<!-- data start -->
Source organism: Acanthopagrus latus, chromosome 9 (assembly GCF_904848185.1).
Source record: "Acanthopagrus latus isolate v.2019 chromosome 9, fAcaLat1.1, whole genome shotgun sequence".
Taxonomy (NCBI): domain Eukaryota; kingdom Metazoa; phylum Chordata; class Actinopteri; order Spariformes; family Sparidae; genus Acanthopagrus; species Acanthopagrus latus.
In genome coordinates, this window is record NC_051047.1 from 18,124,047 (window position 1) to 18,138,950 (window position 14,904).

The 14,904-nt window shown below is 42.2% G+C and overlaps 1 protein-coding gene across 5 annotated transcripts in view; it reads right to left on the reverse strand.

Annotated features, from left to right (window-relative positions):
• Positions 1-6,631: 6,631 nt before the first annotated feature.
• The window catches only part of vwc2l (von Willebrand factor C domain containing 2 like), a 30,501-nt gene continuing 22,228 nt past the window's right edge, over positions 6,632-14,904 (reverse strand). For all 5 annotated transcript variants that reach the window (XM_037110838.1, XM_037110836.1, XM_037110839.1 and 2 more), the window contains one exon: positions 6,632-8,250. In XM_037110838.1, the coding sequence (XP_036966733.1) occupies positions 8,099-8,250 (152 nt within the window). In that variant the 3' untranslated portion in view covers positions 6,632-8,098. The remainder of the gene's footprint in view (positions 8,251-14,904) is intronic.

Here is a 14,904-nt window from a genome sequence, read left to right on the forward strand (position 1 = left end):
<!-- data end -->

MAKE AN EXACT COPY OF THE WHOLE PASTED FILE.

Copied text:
Source organism: Acanthopagrus latus, chromosome 9 (assembly GCF_904848185.1).
Source record: "Acanthopagrus latus isolate v.2019 chromosome 9, fAcaLat1.1, whole genome shotgun sequence".
Taxonomy (NCBI): domain Eukaryota; kingdom Metazoa; phylum Chordata; class Actinopteri; order Spariformes; family Sparidae; genus Acanthopagrus; species Acanthopagrus latus.
In genome coordinates, this window is record NC_051047.1 from 18,124,047 (window position 1) to 18,138,950 (window position 14,904).

The 14,904-nt window shown below is 42.2% G+C and overlaps 1 protein-coding gene across 5 annotated transcripts in view; it reads right to left on the reverse strand.

Annotated features, from left to right (window-relative positions):
• Positions 1-6,631: 6,631 nt before the first annotated feature.
• The window catches only part of vwc2l (von Willebrand factor C domain containing 2 like), a 30,501-nt gene continuing 22,228 nt past the window's right edge, over positions 6,632-14,904 (reverse strand). For all 5 annotated transcript variants that reach the window (XM_037110838.1, XM_037110836.1, XM_037110839.1 and 2 more), the window contains one exon: positions 6,632-8,250. In XM_037110838.1, the coding sequence (XP_036966733.1) occupies positions 8,099-8,250 (152 nt within the window). In that variant the 3' untranslated portion in view covers positions 6,632-8,098. The remainder of the gene's footprint in view (positions 8,251-14,904) is intronic.

Here is a 14,904-nt window from a genome sequence, read left to right on the forward strand (position 1 = left end):